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From Microscale to Macroscale: Nine Orders of Magnitude for a Comprehensive Modeling of Hydrogels for Controlled Drug Delivery

Biomaterials Laboratory, Institute for Mechanical Engineering and Materials Technology, SUPSI—University of Applied Sciences and Arts of Southern Switzerland, Via Cantonale 2C, Galleria 2, 6928 Manno, Switzerland
Institute for Chemical and Bioengineering, Department of Chemistry and Applied Biosciences, ETH Zurich, Vladimir-Prelog-Weg 1-5/10, 8093 Zurich, Switzerland
Department of Surgical Sciences and Integrated Diagnostics, Orthopaedic Clinic-IRCCS Ospedale Policlinico San Martino, Faculty of Biomedical Sciences, University of Genova, Largo R. Benzi 10, 16132 Genova, Italy
Author to whom correspondence should be addressed.
Received: 4 March 2019 / Revised: 14 April 2019 / Accepted: 6 May 2019 / Published: 15 May 2019
PDF [2333 KB, uploaded 15 May 2019]


Because of their inherent biocompatibility and tailorable network design, hydrogels meet an increasing interest as biomaterials for the fabrication of controlled drug delivery devices. In this regard, mathematical modeling can highlight release mechanisms and governing phenomena, thus gaining a key role as complementary tool for experimental activity. Starting from the seminal contribution given by Flory–Rehner equation back in 1943 for the determination of matrix structural properties, over more than 70 years, hydrogel modeling has not only taken advantage of new theories and the increasing computational power, but also of the methods offered by computational chemistry, which provide details at the fundamental molecular level. Simulation techniques such as molecular dynamics act as a “computational microscope” and allow for obtaining a new and deeper understanding of the specific interactions between the solute and the polymer, opening new exciting possibilities for an in silico network design at the molecular scale. Moreover, system modeling constitutes an essential step within the “safety by design” paradigm that is becoming one of the new regulatory standard requirements also in the field-controlled release devices. This review aims at providing a summary of the most frequently used modeling approaches (molecular dynamics, coarse-grained models, Brownian dynamics, dissipative particle dynamics, Monte Carlo simulations, and mass conservation equations), which are here classified according to the characteristic length scale. The outcomes and the opportunities of each approach are compared and discussed with selected examples from literature. View Full-Text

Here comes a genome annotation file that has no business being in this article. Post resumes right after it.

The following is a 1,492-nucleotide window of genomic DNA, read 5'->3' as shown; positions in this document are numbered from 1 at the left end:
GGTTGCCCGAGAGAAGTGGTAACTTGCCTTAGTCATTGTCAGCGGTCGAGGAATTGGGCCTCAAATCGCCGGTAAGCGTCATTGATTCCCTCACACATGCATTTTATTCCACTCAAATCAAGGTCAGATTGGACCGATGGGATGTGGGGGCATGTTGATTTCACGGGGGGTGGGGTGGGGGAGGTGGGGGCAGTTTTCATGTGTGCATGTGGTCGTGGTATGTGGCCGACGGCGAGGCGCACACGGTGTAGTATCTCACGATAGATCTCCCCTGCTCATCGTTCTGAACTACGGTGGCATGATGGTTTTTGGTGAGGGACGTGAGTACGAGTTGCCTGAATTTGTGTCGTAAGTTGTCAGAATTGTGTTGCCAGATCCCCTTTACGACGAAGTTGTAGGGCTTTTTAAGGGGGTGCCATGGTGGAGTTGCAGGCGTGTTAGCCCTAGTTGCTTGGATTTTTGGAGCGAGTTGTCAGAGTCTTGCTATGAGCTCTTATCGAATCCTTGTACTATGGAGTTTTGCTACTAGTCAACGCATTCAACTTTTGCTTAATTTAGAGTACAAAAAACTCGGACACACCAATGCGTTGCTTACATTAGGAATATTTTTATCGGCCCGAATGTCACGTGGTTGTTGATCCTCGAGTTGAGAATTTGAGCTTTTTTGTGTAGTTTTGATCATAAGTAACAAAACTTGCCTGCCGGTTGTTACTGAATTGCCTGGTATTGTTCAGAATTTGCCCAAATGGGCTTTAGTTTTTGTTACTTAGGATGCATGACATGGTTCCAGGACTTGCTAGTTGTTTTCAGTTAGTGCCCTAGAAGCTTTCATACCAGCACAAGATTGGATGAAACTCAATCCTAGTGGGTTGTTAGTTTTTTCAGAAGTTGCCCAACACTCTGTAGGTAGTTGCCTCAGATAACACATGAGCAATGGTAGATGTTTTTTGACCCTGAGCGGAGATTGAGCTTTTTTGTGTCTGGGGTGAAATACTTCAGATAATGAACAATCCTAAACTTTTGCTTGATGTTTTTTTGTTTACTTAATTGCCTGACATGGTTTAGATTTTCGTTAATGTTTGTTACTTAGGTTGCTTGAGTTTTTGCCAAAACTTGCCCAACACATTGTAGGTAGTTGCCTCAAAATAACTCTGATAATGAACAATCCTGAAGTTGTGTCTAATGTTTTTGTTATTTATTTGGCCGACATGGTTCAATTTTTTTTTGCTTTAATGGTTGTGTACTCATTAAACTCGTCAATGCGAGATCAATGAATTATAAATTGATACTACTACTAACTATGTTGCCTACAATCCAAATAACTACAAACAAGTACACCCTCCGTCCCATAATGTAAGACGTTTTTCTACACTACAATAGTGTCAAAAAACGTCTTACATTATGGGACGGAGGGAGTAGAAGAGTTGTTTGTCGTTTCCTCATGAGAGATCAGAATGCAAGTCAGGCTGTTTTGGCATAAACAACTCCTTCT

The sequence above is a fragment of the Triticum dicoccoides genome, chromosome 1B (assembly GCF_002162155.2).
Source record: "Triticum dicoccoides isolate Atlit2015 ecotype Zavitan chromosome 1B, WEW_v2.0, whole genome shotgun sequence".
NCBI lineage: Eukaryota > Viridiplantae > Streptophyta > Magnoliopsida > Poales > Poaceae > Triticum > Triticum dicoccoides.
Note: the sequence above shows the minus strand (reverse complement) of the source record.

Keywords: hydrogels; mathematical modeling; drug delivery; molecular dynamics; multiscale modeling hydrogels; mathematical modeling; drug delivery; molecular dynamics; multiscale modeling

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This is an open access article distributed under the Creative Commons Attribution License which permits unrestricted use, distribution, and reproduction in any medium, provided the original work is properly cited (CC BY 4.0).

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Casalini, T.; Perale, G. From Microscale to Macroscale: Nine Orders of Magnitude for a Comprehensive Modeling of Hydrogels for Controlled Drug Delivery. Gels 2019, 5, 28.

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